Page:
Home grown fencing

I had a go at making my own snake/split rail fencing for my American games.

I wanted the fences to fit onto the standard 6 inch (15cm) mdc bases I use and also wanted them to be relatively easy to build (and replicate) without too much facing around.  With that in mind I decided to opt to use pre-cut matches from Hobbycraft.  You can get 50g for a little over £1.00 which is plenty for probably 6 foot or more (best guess). At 1/50 the 4cm matches are probably slightly undersize for length being approximately  7 foot as opposed to the traditional 9 to 11 foot lengths.

I get my mdf bases pre-cut from Blotz.  I requested a 6 inch long base which is 1 inch wide with fully rounded ends to allow full flexibility for positioning at odd angles or ends without having to worry about corners or the such.

I initially used a watered down ova mix to glue the matches directly to the mdf base.  Having now completed the first batch I would probably use full strength pva for future fences because I found that sometimes there wasn’t sufficient bond and one of the fences fell apart on me when being handled (well at least it’s a lesson learnt for next time).

I wanted the fences to end roughly in the centre at each end so that they could be married up to the next fence base easily.  Unfortunately I discovered that due to the length of my base and the  match size being used I wouldn’t achieve a universal fence base which could be easily placed either way around to marry up without issues to the next one.  I ended up doing a compromise and made two base types which mirror each other and so long as I alternate the basing they will hopefully marry up without issue.  I’m not all that sure if I’m simply putting concerns where they don’t really exist but I’ll only really be able to see it when I use them in earnest on the table top.

Each base starts which three matches laid at roughly 30 degrees to the base length, with the two end matches touching the base edge in the middle.  I then snipped two small pieces to put on top of the end pieces to help support the third level.  this is because the fences are normally continuous so support each other.  Due to my requirement to have individual pieces I would need to compromise somewhere on the aesthetics.  I then laid  two complete matches onto between the three base matches to complete the second level.  The third level was simply a repeat of the base layer using the end bits for support.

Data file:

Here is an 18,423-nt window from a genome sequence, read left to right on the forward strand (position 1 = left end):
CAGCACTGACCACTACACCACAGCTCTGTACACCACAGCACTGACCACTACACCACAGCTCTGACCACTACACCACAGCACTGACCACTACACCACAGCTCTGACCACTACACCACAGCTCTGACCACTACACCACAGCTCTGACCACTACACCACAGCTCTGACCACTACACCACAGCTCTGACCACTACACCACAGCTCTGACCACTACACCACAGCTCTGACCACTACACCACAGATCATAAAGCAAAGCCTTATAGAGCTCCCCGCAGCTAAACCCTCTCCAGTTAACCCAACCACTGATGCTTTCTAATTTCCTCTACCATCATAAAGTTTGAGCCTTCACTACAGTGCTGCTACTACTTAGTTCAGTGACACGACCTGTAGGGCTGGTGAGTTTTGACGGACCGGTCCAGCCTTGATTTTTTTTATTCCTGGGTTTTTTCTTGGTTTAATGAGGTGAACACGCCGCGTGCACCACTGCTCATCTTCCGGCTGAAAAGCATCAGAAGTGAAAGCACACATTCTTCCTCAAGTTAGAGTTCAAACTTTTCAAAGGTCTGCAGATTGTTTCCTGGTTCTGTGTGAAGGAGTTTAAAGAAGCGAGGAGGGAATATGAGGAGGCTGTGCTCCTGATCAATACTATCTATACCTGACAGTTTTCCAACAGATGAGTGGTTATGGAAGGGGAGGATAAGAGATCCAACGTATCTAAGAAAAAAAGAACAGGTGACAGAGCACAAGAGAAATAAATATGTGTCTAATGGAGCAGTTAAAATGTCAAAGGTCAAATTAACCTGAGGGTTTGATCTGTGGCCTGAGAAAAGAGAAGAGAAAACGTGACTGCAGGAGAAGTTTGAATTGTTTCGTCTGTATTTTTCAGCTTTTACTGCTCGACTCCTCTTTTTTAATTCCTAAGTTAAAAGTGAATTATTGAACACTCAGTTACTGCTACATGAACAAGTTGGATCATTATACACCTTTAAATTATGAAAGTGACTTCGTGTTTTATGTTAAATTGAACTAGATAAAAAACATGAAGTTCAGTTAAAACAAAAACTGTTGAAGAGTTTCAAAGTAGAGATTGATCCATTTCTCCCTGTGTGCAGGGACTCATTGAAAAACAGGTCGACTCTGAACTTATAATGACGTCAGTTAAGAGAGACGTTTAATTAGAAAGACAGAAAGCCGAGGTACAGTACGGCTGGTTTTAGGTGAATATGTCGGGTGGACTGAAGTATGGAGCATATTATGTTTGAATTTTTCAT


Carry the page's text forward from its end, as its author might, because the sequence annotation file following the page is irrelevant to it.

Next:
I repeated this process until I had 7 matches height in total (4 on the ends and three on the middle – the pictures probably show this better).

I gave the whole structure a light wash with watered down PVA then left to dry.  Once dry I applied a PVA layer to the base and dipped in a fine gravel.  Once all of this was dry I painted the whole item with a watered down Red Earth acrylic ink from Daller Rowney and left it to dry.  I then applied a dry brush of sand (light stone/beige/coffee colour) to the entire fence and base.

To finish it off I stuck greek static flock to the base.

As to lessons learnt.

Well the fencing took slightly longer than I anticipated.  The 8 lengths probably took a couple of hours end to end allowing for drying time within that.  I could halve the manufacture time by doing parts in batches so that I was doing things whilst I was waiting for things to dry but this would mean being somewhat better prepared next time.

I also found that the initial watered down PVA wasn’t a good solution for constructing the fences so will use a thicker solution next time.

The watered down acrylic ink worked very well as it soaked into the base and fence very quickly so didn’t mean that I was trying to patch up areas I had missed later on.

As a final product I was pleased with my first efforts and they were soon used in a Dead Mans Hand game and held their own against the commercial stuff on the table.

Next time I’ll have a go at stone walls…

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